Guides from the North Creek Rafting Company paddle whitewater clients down the Indian River on their way to the Hudson River.
continued Supervisor Wells said he appreciated the work done by town employees who faced challenges from all the recent storm activity. In addition, Councilwoman Sally Stanton said how good the town looked for the 4th of July holiday period with “all the flags up and the chairs out.”
Though Blue Mountain Lake has passed the last two water inspections, Wells said the state is recommending that the town move to drilled wells as its water source. There is another piece of property that town officials are considering buying for exploratory-drilled wells. Given that the last attempt at purchasing property fell through, the New York State Department of Health has been asked for an extension to the date by which plans and specifications are to be submitted.
Finally, Wells communicated his personal thanks to everyone who spoke and came out to the Adirondack Park Agency (APA) Finch land classification hearings. He mentioned that the effort can’t stop and must continue. Wells is urging all citizens to write letters to the APA prior to the July 19 deadline. He also said he is putting together a package of correspondence that will include any letters that are sent to the Town Board concerning the topic. This packet is leaving Indian Lake Town Hall on July 17 and any letters he receives prior will be forwarded as part of that packet. He alluded to a letter sent to him by John and Ann Miller, owners of the Indian Lake Restaurant and Tavern, clearly outlining their support of the Upper Hudson Recreation Hub’s position for a classification of the former Finch lands as “Wild Forest” for the economic viability of all the surrounding towns and the businesses within them.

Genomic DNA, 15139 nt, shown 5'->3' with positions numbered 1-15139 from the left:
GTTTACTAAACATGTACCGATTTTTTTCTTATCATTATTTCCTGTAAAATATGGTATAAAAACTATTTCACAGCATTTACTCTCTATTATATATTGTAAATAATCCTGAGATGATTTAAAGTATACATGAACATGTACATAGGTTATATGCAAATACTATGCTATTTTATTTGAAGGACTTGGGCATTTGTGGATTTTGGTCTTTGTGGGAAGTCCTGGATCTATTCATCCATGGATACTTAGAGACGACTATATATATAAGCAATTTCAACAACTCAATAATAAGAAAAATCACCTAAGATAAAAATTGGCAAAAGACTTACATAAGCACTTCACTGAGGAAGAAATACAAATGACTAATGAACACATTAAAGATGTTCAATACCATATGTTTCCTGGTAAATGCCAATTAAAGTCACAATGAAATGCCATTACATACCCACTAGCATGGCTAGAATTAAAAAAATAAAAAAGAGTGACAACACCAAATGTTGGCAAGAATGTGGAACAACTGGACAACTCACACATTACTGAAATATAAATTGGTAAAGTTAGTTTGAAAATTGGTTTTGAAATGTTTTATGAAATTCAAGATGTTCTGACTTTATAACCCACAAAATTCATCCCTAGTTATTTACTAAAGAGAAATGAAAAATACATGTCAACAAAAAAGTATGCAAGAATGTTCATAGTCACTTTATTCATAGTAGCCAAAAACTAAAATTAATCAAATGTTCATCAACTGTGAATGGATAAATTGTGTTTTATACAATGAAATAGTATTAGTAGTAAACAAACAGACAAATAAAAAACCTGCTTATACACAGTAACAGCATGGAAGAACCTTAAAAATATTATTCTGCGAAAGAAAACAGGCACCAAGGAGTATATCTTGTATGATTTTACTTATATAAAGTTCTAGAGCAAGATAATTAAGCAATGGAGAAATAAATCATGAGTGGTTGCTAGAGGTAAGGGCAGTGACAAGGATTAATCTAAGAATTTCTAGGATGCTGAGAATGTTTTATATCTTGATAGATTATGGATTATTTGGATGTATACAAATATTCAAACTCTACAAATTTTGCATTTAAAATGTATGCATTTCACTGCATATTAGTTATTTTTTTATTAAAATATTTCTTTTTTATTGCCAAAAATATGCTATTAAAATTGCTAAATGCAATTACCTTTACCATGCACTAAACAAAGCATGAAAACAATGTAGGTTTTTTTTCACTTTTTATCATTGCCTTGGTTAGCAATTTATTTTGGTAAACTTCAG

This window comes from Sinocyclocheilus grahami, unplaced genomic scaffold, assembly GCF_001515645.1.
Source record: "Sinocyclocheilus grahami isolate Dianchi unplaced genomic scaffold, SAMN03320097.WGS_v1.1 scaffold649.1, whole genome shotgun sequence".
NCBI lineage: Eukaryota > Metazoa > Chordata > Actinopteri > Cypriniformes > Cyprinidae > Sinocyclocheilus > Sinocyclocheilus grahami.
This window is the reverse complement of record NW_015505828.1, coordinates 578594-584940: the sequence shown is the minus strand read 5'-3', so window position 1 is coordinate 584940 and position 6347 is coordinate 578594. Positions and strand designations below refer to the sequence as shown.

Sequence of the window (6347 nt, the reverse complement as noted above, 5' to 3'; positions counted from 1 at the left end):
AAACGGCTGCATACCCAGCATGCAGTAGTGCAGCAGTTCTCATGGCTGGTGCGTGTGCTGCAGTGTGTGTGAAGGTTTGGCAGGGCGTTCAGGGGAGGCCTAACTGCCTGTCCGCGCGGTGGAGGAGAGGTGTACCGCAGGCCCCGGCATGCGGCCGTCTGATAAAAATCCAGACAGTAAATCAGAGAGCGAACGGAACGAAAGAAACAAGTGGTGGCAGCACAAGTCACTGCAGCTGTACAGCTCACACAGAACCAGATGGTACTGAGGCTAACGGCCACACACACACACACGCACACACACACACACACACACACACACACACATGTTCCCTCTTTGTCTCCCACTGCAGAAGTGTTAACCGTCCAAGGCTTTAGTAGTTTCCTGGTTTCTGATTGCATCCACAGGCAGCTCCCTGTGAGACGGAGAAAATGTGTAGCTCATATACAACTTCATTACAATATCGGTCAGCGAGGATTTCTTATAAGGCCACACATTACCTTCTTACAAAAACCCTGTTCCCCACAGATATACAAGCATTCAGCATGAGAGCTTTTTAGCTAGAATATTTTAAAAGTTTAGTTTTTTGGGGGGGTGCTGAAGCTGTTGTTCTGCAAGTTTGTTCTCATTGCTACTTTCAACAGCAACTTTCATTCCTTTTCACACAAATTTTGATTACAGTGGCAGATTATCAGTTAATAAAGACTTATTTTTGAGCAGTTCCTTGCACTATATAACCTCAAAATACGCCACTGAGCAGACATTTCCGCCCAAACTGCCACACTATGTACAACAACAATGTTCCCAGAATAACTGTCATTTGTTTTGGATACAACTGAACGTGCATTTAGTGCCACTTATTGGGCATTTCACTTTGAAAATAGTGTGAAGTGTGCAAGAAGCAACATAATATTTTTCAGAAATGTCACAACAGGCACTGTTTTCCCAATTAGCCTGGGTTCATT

The next regular board meeting will be held on Aug. 12 at 7 p.m. in the Blue Mountain Lake Fire Hall.